This ingeniousness can also be connected to the hot button issue of the balance of consumerism and piety. Devoutness and consumerism seem like two opposite phenomenon but, there a significant relationship between the two. In Indonesia, it’s the case of vanity vs virtue, where women don’t want to become ‘corrupt’ by focusing too much on consuming rather than being virtuous. On the other hand, there’s a certain level that women have to meet to have good jilbab. This is a very gendered issue, but it also shows us that class can play a role in looking acceptable. In terms of modernity, the use of consumerism to showcase piety or status isn’t necessarily a new practice, but it’s more accessible than ever before and shows how the significance of fashion has evolved.
However, the core of this research is how women express themselves of Islam though their clothing, what that has to do with modernity, and why that’s important. It’s no question that fashion is often a big part of most women’s lives. Like anywhere, Indonesia has social ‘rules’ and guidelines when it comes to dressing appropriately. As touched on before, Pious Fashion is a new emergence that is being led by young women who want to show their piety fashionably. Specifically in Indonesia, the choice to cover is empowering to these young people because it allows them to showcase an important part of their identity. Modest apparel in Indonesia is extremely diverse. One of the biggest trends is all the hundreds of ways to pin your headscarf. While it can seem overwhelming to women new to covering, it’s enjoyable to pick and choose different styles of jilbab that are the most flattering for your face shape, or to experiment with new trends. In some ways, current Indonesian fashion is meant to show the difference between young women and their parents who dressed in what are now considered bad jilbab, almost as a small act of rebellion. These young women want to look good while still showcasing their piety. Many feel that wearing jilbab helps them be a better person, many decided to start veiling to become more pious and connected to their Muslim identity. While I was researching this topic, the evolution of pious fashion in Indonesia reminded me of the recent re-emergence of 90s fashion, where young people took the old and made it new again. Ultimately, Indonesian Muslim Women’s relationship with fashion and modernity is an interesting look a taking something like pious fashion, that is believed to be old or ancient, and showing us that it’s a modern form of expression and devotion.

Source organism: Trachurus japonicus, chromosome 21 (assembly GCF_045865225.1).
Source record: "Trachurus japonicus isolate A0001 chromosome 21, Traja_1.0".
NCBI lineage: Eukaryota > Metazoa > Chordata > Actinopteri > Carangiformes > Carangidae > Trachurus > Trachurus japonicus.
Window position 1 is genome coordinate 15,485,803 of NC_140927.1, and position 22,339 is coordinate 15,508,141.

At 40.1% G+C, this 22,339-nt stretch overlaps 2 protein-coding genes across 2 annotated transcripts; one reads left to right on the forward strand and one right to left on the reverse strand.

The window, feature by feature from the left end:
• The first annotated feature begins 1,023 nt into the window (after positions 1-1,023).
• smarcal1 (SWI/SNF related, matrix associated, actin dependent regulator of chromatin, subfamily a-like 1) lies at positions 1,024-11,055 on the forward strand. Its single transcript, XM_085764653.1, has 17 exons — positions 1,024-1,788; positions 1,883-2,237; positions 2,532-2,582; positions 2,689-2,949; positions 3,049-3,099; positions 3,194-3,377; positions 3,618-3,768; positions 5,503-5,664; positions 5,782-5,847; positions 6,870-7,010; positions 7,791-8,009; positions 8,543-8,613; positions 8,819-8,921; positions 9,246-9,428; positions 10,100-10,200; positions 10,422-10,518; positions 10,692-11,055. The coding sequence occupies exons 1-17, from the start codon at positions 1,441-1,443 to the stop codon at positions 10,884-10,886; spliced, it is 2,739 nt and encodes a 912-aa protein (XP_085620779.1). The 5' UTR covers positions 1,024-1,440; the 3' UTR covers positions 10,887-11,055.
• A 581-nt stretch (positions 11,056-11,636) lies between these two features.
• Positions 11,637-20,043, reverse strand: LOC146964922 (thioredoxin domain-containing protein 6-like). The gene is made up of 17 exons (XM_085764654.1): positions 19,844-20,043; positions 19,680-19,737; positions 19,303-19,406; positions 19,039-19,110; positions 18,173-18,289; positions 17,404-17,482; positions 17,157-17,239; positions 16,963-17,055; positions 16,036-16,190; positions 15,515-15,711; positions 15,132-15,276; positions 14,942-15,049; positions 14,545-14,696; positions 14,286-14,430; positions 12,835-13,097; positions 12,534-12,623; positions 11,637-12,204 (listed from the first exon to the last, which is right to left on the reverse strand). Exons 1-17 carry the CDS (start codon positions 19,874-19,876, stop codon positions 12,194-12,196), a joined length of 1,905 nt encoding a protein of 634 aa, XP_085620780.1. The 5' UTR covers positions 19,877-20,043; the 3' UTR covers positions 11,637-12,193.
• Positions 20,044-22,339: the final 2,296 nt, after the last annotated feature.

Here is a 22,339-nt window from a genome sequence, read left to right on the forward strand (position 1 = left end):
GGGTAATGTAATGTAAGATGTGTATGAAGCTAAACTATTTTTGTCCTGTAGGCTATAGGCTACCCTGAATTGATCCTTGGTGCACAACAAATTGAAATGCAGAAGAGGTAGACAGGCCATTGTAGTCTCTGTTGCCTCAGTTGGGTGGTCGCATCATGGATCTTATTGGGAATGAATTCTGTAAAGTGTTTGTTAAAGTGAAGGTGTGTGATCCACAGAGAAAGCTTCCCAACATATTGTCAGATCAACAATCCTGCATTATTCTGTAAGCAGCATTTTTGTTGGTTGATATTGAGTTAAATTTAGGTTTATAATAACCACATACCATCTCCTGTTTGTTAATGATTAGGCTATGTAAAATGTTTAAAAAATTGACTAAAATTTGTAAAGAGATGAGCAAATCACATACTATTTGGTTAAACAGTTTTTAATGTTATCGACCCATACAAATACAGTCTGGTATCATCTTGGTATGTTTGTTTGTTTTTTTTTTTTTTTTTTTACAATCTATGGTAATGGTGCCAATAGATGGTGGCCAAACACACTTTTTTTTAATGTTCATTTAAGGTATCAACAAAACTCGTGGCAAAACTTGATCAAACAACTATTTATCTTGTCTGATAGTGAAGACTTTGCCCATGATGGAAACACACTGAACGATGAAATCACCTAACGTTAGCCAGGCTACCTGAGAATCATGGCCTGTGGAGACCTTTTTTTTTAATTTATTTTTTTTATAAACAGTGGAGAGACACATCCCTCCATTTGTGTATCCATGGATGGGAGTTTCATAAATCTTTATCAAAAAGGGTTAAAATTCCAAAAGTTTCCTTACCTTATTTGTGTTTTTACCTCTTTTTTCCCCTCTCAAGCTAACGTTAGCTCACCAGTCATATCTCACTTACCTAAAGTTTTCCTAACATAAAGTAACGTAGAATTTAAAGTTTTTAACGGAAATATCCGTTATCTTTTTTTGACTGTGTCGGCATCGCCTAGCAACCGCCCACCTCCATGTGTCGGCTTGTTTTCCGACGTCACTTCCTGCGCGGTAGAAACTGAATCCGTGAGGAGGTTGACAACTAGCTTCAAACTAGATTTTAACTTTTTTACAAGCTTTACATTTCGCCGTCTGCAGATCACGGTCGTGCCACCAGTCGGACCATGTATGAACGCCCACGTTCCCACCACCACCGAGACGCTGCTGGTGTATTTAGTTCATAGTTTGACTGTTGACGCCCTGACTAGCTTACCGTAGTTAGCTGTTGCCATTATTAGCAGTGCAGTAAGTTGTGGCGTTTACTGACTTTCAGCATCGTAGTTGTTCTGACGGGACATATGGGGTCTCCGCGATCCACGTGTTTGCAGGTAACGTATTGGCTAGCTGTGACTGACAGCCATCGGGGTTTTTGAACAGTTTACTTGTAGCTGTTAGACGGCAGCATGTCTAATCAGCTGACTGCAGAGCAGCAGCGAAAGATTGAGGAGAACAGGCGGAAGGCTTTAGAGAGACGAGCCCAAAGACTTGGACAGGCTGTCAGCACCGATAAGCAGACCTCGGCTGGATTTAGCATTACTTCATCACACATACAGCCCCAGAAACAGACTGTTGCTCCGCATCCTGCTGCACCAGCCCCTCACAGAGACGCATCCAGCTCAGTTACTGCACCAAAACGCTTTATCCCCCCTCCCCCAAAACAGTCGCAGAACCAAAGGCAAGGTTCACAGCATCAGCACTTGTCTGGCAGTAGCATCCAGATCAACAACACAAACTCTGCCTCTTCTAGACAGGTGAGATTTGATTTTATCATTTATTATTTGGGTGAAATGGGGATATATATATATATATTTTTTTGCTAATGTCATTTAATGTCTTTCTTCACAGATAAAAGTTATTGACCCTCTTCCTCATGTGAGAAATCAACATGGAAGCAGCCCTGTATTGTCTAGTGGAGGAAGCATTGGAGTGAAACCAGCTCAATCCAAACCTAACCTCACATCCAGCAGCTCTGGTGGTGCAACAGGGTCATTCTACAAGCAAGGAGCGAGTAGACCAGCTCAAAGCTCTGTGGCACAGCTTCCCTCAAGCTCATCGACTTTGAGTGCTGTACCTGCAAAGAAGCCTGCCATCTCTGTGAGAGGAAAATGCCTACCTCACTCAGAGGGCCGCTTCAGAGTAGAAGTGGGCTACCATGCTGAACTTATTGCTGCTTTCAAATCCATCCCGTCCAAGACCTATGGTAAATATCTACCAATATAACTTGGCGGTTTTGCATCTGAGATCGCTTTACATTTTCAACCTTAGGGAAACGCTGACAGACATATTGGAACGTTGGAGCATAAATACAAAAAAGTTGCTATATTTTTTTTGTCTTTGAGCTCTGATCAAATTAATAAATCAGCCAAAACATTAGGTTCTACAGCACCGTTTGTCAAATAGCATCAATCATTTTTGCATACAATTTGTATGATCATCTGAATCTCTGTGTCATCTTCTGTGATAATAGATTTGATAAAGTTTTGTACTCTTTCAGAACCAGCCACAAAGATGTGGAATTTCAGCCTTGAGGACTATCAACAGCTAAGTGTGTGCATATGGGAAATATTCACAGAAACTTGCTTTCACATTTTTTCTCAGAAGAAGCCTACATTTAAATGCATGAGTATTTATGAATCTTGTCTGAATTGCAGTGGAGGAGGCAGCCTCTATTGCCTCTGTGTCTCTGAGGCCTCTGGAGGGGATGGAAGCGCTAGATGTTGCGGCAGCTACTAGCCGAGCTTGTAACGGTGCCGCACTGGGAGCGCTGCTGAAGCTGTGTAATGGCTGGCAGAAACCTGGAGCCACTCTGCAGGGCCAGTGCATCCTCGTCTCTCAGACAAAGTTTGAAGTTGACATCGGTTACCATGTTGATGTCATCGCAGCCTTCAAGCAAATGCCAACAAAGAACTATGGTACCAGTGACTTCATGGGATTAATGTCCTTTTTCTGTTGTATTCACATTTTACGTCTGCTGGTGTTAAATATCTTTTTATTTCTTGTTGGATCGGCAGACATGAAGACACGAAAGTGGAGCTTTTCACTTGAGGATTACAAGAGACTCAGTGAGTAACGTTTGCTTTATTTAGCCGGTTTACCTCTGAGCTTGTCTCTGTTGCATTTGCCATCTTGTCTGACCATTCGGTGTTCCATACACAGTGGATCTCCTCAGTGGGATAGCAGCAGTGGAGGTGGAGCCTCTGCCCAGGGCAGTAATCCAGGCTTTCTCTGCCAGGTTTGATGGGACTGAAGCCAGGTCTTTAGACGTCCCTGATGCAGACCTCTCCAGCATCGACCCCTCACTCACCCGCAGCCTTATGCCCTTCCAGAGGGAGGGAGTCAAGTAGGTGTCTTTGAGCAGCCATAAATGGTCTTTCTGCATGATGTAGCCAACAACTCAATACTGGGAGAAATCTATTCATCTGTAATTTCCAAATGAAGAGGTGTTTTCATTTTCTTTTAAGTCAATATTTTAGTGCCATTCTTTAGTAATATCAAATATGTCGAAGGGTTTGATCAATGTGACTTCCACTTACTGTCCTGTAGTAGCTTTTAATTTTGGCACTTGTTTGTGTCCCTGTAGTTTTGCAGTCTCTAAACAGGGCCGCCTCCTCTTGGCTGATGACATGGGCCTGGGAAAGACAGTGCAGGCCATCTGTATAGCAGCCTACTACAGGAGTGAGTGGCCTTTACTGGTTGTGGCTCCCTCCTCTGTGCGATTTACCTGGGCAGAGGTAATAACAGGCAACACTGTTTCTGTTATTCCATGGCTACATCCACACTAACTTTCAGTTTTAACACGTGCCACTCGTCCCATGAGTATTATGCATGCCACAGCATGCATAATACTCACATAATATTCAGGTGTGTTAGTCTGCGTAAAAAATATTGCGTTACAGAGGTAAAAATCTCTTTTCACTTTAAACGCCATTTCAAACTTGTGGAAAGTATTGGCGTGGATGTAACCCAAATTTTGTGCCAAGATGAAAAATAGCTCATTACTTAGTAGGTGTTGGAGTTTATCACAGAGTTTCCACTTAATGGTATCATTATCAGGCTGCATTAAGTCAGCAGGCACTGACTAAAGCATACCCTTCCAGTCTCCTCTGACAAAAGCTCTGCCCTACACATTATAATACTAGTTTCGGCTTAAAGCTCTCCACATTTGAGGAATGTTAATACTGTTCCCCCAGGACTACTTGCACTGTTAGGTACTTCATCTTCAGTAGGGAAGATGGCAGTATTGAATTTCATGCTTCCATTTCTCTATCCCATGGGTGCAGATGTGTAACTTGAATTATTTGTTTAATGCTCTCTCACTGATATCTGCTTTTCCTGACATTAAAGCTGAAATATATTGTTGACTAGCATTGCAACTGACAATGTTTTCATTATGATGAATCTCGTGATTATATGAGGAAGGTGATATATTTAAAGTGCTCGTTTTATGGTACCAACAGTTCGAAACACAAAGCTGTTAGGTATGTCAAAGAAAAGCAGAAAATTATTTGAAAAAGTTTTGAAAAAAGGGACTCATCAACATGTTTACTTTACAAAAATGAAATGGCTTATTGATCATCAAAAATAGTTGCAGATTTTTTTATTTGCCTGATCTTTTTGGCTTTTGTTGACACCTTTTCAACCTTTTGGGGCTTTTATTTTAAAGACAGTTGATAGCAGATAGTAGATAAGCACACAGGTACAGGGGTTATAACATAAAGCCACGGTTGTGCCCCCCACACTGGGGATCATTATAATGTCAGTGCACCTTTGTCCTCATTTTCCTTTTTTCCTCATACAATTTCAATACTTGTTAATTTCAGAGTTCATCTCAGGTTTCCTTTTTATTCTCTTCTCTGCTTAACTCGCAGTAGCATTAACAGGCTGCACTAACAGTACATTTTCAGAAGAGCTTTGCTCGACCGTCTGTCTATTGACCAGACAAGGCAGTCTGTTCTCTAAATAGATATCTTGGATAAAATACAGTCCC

Ahmed, Nazeer. “Islam in Indonesia.” History of Islam, January 8, 2018. https://historyofislam.com/contents/the-post-mongol-period/islam-in-indonesia/.
Bucar, Elizabeth M. Pious Fashion: How Muslim Women Dress. Cambridge, MA: Harvard University Press, 2017
Bucar, Elizabeth M. The Islamic Veil: a Beginners Guide. Oxford, England: Oneworld, 2012.
Djamal, Farah Fachriani [@farahjamal] (2019, August 9), untitled https://www.instagram.com/p/B08gSAYniJL/
Jones, Carla. “Fashion and Faith in Urban Indonesia.” Fashion Theory 11, no. 2-3 (2007): 211–31. https://doi.org/10.2752/136270407×202763.